Israel (Israel) (search for this): chapter 48
w the world has shorn them of their strength. I spent nearly a sleepless night, and was baptized with my tears. In the morning, my mind was in some degree reassured with the hope that there are yet left, throughout the land, seven thousand in Israel, all the knees which have not bowed unto Baal, and every mouth which has not kissed him; and that among these shall yet arise judges, as at the first, and counsellors, and lawgivers, as in the beginning. My soul longeth for the coming of that dao receive his farewell benediction. At last, he whispered my name; and as I knelt to kiss his hand, he said in broken accents, and at long intervals, Maria, tell them I loved them——though I felt called to resist——some who claimed to be rulers in Israel ——I never meant——. His strength was nearly exhausted; but after a pause, he pressed my hand, and added, Tell them I love them all. I had previously asked and obtained permission to write his biography; and from these broken sentences,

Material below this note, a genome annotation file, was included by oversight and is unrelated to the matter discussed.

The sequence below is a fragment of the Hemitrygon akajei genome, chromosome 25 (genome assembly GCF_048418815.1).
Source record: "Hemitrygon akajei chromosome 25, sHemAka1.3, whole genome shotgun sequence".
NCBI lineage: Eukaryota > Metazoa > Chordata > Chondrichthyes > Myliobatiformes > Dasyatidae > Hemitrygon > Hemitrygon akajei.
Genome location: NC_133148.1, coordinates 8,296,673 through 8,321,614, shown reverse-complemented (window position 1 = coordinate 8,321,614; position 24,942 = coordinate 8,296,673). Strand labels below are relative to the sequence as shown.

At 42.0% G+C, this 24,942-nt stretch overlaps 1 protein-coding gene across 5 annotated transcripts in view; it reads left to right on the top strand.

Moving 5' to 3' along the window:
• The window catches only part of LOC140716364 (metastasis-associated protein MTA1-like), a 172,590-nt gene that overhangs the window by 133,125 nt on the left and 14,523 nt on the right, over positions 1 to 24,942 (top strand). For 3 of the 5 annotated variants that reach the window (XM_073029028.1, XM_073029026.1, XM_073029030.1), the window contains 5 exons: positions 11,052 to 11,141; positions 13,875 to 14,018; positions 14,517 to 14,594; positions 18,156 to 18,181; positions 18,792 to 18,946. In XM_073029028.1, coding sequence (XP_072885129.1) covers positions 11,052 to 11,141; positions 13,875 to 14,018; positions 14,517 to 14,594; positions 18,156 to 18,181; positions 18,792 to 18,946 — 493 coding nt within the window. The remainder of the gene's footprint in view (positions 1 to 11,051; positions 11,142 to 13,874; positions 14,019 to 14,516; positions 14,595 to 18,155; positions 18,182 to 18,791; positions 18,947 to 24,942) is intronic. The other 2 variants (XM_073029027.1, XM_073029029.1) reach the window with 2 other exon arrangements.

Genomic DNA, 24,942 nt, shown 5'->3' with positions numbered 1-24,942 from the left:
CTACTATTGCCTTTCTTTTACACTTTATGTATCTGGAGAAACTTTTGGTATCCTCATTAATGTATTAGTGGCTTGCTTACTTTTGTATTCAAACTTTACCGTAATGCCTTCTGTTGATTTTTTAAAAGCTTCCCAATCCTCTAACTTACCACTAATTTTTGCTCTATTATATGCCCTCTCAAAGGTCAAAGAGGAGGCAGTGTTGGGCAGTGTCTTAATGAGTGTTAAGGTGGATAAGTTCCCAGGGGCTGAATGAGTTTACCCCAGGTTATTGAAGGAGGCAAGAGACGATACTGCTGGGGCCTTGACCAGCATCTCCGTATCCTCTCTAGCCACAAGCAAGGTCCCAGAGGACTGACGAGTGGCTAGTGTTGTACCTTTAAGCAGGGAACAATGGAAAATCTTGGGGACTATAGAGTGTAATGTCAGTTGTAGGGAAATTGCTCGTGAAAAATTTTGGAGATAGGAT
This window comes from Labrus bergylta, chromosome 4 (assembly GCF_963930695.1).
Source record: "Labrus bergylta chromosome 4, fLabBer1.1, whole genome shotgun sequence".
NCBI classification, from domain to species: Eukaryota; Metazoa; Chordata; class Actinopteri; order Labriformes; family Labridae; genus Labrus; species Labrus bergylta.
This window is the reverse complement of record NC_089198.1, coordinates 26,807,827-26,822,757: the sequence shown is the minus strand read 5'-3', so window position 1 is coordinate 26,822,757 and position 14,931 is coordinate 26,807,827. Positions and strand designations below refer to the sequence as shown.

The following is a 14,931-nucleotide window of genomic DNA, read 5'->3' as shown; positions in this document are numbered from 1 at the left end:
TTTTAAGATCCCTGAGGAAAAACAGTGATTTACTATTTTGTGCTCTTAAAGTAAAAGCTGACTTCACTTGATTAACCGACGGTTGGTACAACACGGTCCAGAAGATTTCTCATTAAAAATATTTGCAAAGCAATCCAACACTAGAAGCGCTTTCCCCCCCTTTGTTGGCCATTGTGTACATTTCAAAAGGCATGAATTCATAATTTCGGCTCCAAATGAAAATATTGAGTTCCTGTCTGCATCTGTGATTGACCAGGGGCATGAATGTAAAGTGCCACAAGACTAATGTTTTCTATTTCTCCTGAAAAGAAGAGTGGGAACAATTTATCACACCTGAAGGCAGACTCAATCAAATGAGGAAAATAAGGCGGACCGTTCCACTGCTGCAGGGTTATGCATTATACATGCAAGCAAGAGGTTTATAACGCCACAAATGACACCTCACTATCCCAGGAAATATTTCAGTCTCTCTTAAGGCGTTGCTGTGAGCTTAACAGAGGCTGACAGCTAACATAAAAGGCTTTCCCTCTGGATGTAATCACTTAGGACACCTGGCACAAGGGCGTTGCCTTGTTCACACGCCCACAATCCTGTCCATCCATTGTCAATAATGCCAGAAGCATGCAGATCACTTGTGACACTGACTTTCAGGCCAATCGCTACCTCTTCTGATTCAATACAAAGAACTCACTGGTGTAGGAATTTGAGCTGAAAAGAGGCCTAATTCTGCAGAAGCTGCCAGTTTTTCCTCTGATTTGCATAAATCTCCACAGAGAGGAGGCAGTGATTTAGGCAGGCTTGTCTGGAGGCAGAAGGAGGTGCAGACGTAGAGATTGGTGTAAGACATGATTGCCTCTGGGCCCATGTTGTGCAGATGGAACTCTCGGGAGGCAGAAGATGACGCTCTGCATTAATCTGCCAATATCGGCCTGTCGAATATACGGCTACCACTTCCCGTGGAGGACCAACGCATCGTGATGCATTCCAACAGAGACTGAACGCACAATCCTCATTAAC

Germantown, Philadelphia County, Pennsylvania (Pennsylvania, United States) (search for this): chapter 48
the captain had not received so much as he ought to have; and he gave him an additional dollar on every barrel. This man was remakable for spiritual-mindedness and the gift of prophecy. It was no uncommon thing for him to relate occurrences which were happening at the moment many miles distant, and to foretell the arrival of people, or events, when there appeared to be no external reasons on which to ground such expectations. One Sunday morning, he was suddenly impelled to proceed to Germantown in haste. As he approached the village, he met a funeral procession. He had no knowledge whatever of the deceased; but it was suddenly revealed to him that the occupant of the coffin before him was a woman whose life had been saddened by the suspicion of a crime, which she never committed. The impression became very strong on his mind that she wished him to make certain statements at her funeral. Accordingly, he followed the procession, and when they arrived at the meeting-house, he en